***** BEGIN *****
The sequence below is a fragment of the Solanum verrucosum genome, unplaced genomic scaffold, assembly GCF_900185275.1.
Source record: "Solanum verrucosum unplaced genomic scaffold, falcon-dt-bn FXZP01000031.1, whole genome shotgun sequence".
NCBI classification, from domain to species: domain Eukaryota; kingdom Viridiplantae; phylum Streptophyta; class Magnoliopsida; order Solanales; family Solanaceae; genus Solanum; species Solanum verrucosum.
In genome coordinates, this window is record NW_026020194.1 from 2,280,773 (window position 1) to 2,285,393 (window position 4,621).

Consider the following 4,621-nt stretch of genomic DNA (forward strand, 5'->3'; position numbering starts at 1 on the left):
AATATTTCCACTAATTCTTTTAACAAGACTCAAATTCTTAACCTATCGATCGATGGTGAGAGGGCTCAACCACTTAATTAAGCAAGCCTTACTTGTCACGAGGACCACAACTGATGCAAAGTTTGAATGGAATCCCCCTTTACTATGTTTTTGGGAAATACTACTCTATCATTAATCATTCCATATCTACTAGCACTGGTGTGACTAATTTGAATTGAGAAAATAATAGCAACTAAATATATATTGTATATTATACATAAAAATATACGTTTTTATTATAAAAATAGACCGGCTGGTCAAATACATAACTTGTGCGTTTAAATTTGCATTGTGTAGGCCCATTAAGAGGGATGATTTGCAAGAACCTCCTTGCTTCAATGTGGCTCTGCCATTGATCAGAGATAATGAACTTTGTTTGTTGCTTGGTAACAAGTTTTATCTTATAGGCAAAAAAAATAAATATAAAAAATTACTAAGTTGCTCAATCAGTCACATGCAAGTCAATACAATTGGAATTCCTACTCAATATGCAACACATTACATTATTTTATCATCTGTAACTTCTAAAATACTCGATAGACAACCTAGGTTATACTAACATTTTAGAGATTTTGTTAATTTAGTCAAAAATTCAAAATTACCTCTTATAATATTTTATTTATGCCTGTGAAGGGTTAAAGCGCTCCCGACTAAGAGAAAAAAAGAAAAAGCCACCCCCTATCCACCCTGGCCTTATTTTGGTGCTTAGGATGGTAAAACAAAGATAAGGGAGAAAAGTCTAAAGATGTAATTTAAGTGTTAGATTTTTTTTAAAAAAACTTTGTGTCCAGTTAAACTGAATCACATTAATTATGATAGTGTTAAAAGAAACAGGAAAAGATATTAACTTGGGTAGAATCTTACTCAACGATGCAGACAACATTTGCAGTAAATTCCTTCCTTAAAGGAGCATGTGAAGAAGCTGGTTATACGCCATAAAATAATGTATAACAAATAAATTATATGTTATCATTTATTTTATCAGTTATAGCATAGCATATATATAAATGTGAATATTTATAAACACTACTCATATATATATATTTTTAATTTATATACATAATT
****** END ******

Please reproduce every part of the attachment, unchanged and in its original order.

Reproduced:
The sequence below is a fragment of the Solanum verrucosum genome, unplaced genomic scaffold, assembly GCF_900185275.1.
Source record: "Solanum verrucosum unplaced genomic scaffold, falcon-dt-bn FXZP01000031.1, whole genome shotgun sequence".
NCBI classification, from domain to species: domain Eukaryota; kingdom Viridiplantae; phylum Streptophyta; class Magnoliopsida; order Solanales; family Solanaceae; genus Solanum; species Solanum verrucosum.
In genome coordinates, this window is record NW_026020194.1 from 2,280,773 (window position 1) to 2,285,393 (window position 4,621).

Consider the following 4,621-nt stretch of genomic DNA (forward strand, 5'->3'; position numbering starts at 1 on the left):
AATATTTCCACTAATTCTTTTAACAAGACTCAAATTCTTAACCTATCGATCGATGGTGAGAGGGCTCAACCACTTAATTAAGCAAGCCTTACTTGTCACGAGGACCACAACTGATGCAAAGTTTGAATGGAATCCCCCTTTACTATGTTTTTGGGAAATACTACTCTATCATTAATCATTCCATATCTACTAGCACTGGTGTGACTAATTTGAATTGAGAAAATAATAGCAACTAAATATATATTGTATATTATACATAAAAATATACGTTTTTATTATAAAAATAGACCGGCTGGTCAAATACATAACTTGTGCGTTTAAATTTGCATTGTGTAGGCCCATTAAGAGGGATGATTTGCAAGAACCTCCTTGCTTCAATGTGGCTCTGCCATTGATCAGAGATAATGAACTTTGTTTGTTGCTTGGTAACAAGTTTTATCTTATAGGCAAAAAAAATAAATATAAAAAATTACTAAGTTGCTCAATCAGTCACATGCAAGTCAATACAATTGGAATTCCTACTCAATATGCAACACATTACATTATTTTATCATCTGTAACTTCTAAAATACTCGATAGACAACCTAGGTTATACTAACATTTTAGAGATTTTGTTAATTTAGTCAAAAATTCAAAATTACCTCTTATAATATTTTATTTATGCCTGTGAAGGGTTAAAGCGCTCCCGACTAAGAGAAAAAAAGAAAAAGCCACCCCCTATCCACCCTGGCCTTATTTTGGTGCTTAGGATGGTAAAACAAAGATAAGGGAGAAAAGTCTAAAGATGTAATTTAAGTGTTAGATTTTTTTTAAAAAAACTTTGTGTCCAGTTAAACTGAATCACATTAATTATGATAGTGTTAAAAGAAACAGGAAAAGATATTAACTTGGGTAGAATCTTACTCAACGATGCAGACAACATTTGCAGTAAATTCCTTCCTTAAAGGAGCATGTGAAGAAGCTGGTTATACGCCATAAAATAATGTATAACAAATAAATTATATGTTATCATTTATTTTATCAGTTATAGCATAGCATATATATAAATGTGAATATTTATAAACACTACTCATATATATATATTTTTAATTTATATACATAATT